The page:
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Dean Arnold

NAME

Geo::Mercator - Compute Mercator Projection of latitude/longitude into meters

SYNOPSIS

``````    use Geo::Mercator;
#
#    get projected meters for bounding box coords
#
my (\$minx, \$miny) = mercate(\$minlat, \$minlong);
my (\$maxx, \$maxy) = mercate(\$maxlat, \$maxlong);
#
#    now we can generate horizontal and vertical
#    meters-per-pixel scales
#
#    once we've got an image, we might want to
#    translate back (e.g., an interactive map)
#
my (\$lat, \$long) = demercate(\$x, \$y);``````

DESCRIPTION

Computes Mercator Projection of input latitude/longitude coordinates (in degrees) into (x, y) coordinates (as distances in meters) from the meridian/equator. Also provides a method to convert back into latitude, longitude.

Notes

Use of Mercator projection on latitudes above/below +70/-70 degrees is strongly discouraged, due to the gross distortions of the projection. In fact, any use of the Mercator projection is strongly discouraged...but its the view we've all been programmed to see for 400 years, so its genetic sense memory by now. And if its good enough for Google, its good enough for me.

This module was developed primarily for graphic rendering purposes. The returned distance values should not be used for navigational purposes. They are only useful for certain mapping operations, e.g., rendering a map to scale. For better approximations of actual distances, consider Math::Trig's great_circle_distance() function instead.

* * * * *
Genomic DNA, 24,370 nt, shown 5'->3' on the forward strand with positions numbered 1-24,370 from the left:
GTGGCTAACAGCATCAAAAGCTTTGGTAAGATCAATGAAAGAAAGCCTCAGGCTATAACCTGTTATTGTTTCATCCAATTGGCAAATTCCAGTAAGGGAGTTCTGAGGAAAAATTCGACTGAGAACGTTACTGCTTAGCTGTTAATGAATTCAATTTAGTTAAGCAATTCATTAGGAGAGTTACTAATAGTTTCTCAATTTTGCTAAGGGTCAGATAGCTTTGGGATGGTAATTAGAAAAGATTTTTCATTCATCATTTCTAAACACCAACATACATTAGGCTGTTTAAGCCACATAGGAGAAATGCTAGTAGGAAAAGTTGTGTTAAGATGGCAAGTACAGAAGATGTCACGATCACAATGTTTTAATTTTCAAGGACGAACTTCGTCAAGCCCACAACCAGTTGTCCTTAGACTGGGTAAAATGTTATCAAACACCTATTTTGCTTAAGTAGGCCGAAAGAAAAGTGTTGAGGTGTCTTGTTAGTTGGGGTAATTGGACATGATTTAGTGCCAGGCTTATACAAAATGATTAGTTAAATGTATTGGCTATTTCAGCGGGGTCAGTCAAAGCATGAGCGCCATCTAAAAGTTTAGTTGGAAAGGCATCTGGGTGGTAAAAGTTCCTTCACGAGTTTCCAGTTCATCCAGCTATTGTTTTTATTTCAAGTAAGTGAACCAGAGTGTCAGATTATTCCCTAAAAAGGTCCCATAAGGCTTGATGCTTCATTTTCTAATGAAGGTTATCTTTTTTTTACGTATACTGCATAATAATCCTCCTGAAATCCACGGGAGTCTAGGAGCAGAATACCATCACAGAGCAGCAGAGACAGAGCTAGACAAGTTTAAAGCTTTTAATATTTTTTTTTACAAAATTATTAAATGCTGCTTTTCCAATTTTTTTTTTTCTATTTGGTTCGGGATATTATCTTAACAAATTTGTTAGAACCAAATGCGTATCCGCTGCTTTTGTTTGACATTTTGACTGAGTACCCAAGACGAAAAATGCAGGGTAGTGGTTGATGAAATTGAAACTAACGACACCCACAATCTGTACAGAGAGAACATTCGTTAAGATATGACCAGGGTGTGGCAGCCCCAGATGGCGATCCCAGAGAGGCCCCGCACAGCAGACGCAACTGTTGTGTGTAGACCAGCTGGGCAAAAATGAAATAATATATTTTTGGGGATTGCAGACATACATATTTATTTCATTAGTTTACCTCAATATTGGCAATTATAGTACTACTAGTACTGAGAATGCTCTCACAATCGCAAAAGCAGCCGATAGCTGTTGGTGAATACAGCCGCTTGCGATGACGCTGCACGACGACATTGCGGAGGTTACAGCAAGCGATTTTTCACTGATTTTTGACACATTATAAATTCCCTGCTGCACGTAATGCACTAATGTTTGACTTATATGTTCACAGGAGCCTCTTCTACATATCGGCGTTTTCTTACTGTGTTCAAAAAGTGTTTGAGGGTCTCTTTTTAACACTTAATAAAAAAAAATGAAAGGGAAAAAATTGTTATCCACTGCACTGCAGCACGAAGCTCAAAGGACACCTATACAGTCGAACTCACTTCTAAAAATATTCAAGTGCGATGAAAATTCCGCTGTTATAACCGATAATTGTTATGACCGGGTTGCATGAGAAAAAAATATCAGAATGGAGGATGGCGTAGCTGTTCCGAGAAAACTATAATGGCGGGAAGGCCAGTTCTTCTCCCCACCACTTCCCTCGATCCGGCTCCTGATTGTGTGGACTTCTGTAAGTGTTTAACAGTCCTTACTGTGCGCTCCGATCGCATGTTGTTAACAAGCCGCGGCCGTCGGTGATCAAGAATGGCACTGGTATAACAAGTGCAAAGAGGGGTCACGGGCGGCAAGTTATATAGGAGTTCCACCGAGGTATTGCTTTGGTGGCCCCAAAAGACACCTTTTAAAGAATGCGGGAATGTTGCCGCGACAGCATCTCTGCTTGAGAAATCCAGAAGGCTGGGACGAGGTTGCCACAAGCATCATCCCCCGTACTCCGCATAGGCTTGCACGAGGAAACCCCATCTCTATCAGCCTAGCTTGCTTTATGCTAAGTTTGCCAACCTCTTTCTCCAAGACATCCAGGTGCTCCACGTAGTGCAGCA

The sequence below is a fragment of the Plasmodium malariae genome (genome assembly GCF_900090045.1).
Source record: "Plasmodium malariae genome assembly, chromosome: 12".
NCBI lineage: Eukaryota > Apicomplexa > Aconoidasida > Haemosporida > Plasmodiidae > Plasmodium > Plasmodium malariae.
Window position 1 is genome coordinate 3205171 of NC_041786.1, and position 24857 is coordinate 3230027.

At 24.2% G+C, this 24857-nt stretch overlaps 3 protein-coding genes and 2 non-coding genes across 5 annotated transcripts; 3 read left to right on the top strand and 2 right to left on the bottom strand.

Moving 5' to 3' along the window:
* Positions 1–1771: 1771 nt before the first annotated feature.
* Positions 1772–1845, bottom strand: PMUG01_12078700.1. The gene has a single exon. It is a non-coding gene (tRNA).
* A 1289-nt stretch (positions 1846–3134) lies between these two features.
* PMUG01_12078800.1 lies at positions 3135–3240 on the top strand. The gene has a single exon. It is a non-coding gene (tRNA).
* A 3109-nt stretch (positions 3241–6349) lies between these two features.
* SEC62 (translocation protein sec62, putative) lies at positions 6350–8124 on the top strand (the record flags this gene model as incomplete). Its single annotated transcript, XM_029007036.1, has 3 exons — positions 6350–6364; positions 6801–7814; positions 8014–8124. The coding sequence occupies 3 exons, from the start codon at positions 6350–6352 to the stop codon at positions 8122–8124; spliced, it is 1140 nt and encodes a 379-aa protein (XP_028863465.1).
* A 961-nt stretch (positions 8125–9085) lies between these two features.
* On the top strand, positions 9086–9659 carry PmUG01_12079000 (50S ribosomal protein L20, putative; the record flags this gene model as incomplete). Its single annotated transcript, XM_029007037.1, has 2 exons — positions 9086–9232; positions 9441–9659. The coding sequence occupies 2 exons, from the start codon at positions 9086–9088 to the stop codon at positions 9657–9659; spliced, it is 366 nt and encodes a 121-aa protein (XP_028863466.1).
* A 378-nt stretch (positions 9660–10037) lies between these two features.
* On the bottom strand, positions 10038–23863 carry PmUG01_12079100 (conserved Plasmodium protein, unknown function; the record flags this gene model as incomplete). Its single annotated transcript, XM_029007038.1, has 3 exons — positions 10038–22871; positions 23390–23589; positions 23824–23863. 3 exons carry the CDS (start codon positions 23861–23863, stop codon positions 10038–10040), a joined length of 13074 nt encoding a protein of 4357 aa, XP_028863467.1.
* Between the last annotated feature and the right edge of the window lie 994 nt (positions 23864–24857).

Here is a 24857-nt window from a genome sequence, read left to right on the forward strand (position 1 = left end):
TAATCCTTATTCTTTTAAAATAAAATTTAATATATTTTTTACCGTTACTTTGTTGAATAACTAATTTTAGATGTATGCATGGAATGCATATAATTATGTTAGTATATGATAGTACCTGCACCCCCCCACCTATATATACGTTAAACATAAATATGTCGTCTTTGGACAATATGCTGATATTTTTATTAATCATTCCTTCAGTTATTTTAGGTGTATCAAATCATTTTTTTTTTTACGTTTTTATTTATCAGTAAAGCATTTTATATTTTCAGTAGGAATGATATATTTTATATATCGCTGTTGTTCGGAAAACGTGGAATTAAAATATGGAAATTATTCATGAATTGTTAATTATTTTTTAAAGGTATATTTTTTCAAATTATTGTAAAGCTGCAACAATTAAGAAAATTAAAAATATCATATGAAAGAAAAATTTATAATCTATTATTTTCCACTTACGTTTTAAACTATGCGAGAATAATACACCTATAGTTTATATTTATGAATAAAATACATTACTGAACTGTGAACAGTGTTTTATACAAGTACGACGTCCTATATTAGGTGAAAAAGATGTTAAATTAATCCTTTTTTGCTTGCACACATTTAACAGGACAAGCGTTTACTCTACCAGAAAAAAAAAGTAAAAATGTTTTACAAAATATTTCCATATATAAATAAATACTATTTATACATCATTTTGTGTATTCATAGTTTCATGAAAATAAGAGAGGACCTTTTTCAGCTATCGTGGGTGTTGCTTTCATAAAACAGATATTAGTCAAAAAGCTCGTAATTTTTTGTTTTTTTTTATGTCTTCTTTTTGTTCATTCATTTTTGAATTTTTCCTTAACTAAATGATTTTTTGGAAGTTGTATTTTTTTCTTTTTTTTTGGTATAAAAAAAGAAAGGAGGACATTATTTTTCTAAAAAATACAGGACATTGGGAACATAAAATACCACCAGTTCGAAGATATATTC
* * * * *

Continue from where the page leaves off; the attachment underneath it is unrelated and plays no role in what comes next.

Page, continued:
There are many other packages available on CPAN to compute various (and probably more accurate) geographic projections, but many rely on external libraries, or are kitchen sink packages. I just needed a simple, pure Perl interface for Mercator Projections, so, in the spirit of "Simple things should be easy.", I whipped up this simple module.

METHODS

All methods are package methods, and are exported by default.

(\$x, \$y) = mercate(\$lat, \$long)

Converts the input latitude and longitude values (in degrees) into Mercator projected points (in meters) from the equator/ meridian.

Notes

1. Values are returned in opposite order from the input (\$x => \$long, \$y => \$lat), due to the difference in common conventions for GIS ordering vs. cartesian ordering.

2. Both input and output values may be negative. Negative latitude is south of the equator; negative longitude is west of the meridian.

(\$lat, \$long) = demercate(\$x, \$y)

Converts the input Mercator projected distances (in meters) back into latitude and longitude values (in degrees). Note that, like `mercate()`, the outputs are in opposite order from the inputs, due to GIS vs. cartesian ordering conventions.

SEE ALSO

The Mercator Projection is described at http://en.wikipedia.org/wiki/Mercator_Projection (and at many other sites as well).

GD::Map::Mercator uses this module to translate WDB data.

Any of the Geo packages at http://search.cpan.org/search?m=all&q=Geo&s=1.

AUTHOR, COPYRIGHT, and LICENSE

Copyright(C) 2008, Dean Arnold, Presicient Corp.

Permission is granted to use, copy, modify, and redistribute this software under the terms of the Academic Free License Vers. 3.0, available for review at http://www.opensource.org/licenses/afl-3.0.php.